Research output: Chapter in Book/Report/Conference proceedingChapter


Shorebirds, small-to medium-sized birds that frequently feed along shorelines, include snipes, godwits, stints, sandpipers, phalaropes, jacanas, thick-knees, oyster-catchers, avocets, plovers, and lapwings. Most shorebirds breed solitarily, although a few nest in small colonies. They rely on their cryptic coloration and hiding their nests to avoid mammalian predation on their nests and eggs. They nest on the ground, in the open sand, under vegetation, on rocky beaches, or in wet swales from the Arctic to Antarctica. During migration and while overwintering, shorebirds form flocks of hundreds to thousands and forage in large groups to exploit coastal prey. Some migrate long distances from Arctic breeding grounds to the tip of South America. Threats to shorebirds include human disturbance while nesting or foraging on coastal beaches and mudflats; predators, harvesting, habitat loss due to coastal and Arctic development, and sea-level rise.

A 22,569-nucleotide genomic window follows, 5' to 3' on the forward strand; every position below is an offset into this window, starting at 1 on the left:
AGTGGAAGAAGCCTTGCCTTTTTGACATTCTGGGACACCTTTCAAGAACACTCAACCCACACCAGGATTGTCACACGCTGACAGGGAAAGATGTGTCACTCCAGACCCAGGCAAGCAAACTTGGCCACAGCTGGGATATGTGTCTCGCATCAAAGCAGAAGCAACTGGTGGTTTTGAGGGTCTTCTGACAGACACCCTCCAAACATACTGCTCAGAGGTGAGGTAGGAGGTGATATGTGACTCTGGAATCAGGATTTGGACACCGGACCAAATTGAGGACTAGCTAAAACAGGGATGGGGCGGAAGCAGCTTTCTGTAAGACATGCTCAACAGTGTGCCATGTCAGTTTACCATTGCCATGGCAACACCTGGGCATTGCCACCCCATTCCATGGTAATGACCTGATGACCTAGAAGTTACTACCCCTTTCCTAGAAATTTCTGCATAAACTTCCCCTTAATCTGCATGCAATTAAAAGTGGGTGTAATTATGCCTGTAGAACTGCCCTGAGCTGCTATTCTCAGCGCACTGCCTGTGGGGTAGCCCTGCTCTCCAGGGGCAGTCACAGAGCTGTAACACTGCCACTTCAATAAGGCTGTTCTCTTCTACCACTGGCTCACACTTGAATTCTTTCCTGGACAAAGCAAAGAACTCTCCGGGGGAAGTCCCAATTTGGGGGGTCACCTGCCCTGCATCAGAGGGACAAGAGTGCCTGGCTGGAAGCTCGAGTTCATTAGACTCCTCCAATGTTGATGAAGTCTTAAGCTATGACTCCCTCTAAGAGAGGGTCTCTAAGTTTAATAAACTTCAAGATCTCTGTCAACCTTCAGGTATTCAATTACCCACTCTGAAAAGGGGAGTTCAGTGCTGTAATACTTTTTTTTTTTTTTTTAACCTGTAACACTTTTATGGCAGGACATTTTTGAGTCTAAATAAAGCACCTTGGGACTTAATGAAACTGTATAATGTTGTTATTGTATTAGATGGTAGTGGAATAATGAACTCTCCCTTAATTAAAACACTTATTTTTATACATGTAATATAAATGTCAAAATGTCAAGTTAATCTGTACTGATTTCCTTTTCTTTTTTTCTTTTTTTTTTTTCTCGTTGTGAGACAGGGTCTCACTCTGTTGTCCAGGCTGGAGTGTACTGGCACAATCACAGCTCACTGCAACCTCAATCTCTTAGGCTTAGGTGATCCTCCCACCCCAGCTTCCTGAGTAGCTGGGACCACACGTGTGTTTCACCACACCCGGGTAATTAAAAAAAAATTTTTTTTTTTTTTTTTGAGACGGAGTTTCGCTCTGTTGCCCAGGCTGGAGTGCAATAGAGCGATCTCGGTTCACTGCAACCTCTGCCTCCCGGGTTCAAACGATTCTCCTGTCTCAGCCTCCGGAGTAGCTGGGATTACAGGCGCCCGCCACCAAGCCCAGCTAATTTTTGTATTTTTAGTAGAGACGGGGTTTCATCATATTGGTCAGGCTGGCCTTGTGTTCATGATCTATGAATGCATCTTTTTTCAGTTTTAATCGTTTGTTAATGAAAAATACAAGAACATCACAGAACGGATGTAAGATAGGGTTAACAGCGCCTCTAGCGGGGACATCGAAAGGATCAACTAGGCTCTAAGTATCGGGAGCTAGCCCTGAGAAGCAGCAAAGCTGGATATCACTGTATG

Original languageEnglish (US)
Title of host publicationEncyclopedia of Earth Sciences Series
PublisherSpringer Netherlands
Number of pages5
StatePublished - Jan 1 2016

Publication series

NameEncyclopedia of Earth Sciences Series
ISSN (Print)1388-4360
ISSN (Electronic)1871-756X

All Science Journal Classification (ASJC) codes

  • Earth and Planetary Sciences(all)


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